The First Mon...

The First Monokini: Trying To Nake The Topless Swimsuit Happen In 1964

When we think of the monokini today, we picture those fiddly one-piece swimsuits that give you awkward tan lines, popularised by the Kardashian and Hilton sisters. But the first monokini was in fact originally a topless swimsuit that exposed the female breasts, conceived in 1964 by avant-garde designer Rudi Gernreich, who predicted (rather accurately) that “bosom will be uncovered within five years.”

In this press shoot I found in the LIFE archives, photographer Paul Schutzer captures model Daphne Dayle showing off the topless design for a pack of hungry male journalists.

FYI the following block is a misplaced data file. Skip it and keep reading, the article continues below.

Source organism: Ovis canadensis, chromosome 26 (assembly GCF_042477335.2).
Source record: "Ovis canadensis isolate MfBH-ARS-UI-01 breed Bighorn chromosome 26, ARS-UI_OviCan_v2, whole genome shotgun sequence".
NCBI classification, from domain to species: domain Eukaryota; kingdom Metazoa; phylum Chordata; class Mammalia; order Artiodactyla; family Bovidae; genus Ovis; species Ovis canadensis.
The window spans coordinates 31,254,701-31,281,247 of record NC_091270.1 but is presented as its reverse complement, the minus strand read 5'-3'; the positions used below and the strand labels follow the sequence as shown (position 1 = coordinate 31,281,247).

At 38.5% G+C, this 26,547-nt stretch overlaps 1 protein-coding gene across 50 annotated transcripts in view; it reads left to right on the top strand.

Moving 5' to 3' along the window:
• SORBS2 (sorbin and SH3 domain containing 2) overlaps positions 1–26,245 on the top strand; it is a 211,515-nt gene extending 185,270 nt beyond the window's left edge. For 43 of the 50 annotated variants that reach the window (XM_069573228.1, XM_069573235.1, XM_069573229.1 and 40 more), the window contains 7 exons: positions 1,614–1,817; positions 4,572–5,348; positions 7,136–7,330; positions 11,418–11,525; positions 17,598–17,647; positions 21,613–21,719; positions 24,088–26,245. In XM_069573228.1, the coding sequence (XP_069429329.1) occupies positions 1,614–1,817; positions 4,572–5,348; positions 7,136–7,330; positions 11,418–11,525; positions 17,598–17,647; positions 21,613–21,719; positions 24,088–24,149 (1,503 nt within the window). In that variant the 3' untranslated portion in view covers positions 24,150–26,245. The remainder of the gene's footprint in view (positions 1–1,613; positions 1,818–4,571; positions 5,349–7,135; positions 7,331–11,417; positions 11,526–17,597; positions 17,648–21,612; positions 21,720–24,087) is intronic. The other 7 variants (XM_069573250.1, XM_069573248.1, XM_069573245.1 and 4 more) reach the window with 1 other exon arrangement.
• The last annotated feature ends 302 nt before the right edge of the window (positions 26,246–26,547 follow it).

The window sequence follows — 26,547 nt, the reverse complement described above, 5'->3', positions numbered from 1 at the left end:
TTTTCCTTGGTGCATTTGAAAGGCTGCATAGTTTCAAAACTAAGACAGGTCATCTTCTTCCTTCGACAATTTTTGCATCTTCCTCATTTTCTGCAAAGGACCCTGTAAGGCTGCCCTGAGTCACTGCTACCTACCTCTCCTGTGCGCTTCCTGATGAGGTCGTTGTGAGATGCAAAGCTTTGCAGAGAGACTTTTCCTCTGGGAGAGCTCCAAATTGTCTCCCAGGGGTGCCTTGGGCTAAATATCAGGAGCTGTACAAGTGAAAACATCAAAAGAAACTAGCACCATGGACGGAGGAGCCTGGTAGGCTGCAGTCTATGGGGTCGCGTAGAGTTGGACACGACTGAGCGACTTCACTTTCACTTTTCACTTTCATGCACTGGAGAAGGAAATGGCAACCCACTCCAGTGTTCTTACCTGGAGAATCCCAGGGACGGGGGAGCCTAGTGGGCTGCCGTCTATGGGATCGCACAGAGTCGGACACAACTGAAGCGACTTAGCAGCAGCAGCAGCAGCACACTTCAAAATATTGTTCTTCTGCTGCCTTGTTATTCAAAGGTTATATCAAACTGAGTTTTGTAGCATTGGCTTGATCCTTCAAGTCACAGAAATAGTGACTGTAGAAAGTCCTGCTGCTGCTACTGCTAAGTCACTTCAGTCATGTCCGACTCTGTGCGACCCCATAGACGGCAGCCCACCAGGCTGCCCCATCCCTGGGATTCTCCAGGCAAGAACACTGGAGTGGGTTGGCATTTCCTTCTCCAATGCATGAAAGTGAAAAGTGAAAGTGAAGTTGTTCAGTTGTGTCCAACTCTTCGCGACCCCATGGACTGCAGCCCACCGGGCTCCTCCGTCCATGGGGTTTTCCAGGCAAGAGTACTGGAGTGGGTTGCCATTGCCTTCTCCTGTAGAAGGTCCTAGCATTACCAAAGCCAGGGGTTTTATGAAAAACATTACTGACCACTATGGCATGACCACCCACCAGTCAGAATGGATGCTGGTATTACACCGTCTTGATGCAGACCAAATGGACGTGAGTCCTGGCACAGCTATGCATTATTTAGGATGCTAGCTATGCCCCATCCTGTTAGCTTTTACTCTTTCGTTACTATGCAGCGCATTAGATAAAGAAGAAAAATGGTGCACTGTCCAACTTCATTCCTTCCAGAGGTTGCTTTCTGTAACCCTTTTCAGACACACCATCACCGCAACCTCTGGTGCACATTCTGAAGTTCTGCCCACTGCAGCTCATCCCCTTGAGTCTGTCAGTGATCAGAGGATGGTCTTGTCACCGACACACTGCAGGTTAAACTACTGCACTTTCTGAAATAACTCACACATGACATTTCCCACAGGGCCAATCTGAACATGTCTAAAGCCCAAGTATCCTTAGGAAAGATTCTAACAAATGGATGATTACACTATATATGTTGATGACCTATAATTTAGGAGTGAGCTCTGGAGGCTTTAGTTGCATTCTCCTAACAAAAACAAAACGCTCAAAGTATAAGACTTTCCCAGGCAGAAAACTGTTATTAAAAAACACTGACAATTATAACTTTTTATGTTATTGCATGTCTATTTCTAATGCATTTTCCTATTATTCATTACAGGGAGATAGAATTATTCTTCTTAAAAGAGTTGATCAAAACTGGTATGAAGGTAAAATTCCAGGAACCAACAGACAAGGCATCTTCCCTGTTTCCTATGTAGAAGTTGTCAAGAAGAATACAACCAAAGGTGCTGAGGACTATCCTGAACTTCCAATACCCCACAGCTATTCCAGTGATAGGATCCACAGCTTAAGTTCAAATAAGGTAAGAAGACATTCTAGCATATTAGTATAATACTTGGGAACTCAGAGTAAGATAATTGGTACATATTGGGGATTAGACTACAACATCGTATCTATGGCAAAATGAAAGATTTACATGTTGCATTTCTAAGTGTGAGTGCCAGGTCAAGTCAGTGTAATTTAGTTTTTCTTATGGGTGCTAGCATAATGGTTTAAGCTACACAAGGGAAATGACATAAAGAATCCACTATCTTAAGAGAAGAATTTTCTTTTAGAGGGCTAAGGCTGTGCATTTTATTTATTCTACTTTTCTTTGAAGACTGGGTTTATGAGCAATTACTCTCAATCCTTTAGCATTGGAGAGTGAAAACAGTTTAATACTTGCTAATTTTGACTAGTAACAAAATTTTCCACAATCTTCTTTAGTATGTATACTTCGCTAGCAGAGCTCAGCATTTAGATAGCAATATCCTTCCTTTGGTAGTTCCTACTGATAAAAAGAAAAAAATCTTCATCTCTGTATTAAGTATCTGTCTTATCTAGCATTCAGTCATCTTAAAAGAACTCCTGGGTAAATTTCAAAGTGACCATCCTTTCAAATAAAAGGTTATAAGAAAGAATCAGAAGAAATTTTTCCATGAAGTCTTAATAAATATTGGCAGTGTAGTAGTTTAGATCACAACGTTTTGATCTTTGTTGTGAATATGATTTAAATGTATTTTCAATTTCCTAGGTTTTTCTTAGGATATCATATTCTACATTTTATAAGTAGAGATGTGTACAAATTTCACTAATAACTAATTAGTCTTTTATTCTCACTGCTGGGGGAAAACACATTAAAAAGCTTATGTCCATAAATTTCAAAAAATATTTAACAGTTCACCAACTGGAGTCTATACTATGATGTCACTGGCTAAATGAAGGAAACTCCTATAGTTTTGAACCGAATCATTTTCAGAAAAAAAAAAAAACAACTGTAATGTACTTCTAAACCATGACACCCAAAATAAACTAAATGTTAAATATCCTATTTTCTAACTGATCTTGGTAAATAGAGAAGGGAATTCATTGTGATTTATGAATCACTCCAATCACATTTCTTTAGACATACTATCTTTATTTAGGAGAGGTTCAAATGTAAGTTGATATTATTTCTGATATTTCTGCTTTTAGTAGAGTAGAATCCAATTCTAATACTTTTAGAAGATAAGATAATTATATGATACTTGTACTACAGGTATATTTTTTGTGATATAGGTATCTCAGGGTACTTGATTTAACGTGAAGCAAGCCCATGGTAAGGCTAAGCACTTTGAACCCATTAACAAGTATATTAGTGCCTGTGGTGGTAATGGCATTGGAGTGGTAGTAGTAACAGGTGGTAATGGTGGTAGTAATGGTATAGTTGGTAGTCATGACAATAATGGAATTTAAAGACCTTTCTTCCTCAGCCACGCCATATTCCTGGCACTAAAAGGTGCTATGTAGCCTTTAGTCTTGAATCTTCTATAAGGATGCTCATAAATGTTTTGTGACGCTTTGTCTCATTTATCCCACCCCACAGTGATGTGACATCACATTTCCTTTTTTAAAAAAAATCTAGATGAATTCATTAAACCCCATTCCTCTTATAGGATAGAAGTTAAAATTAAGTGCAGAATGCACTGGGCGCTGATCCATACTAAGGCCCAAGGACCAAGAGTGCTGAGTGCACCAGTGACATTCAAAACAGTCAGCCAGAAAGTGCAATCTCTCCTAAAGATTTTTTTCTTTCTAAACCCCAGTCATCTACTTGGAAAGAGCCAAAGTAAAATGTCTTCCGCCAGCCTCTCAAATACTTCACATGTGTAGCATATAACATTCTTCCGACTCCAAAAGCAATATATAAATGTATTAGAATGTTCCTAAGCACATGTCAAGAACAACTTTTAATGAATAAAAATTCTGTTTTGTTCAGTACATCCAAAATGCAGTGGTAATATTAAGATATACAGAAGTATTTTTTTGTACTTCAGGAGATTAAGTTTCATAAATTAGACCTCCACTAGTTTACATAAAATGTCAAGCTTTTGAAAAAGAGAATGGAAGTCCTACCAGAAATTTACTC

The suit’s creator, Rudi Gernreich, was an Austrian-born American fashion designer and early gay activist who had learned about female fashion in his aunt’s dress shop in Vienna. Rudi and his mother fled Austria after its annexation to Nazi Germany, where Hitler had banned nudity, among many other acts. Austrian citizens were advocates of exercising nude, a rejection of the over-civilized world. Gernreich was very much against sexualization of the human body and the notion that the body was essentially shameful, which was reflected prominently in his designs…

h/t: messynessychic, Time LIFE















NO COMMENTS

Leave a Reply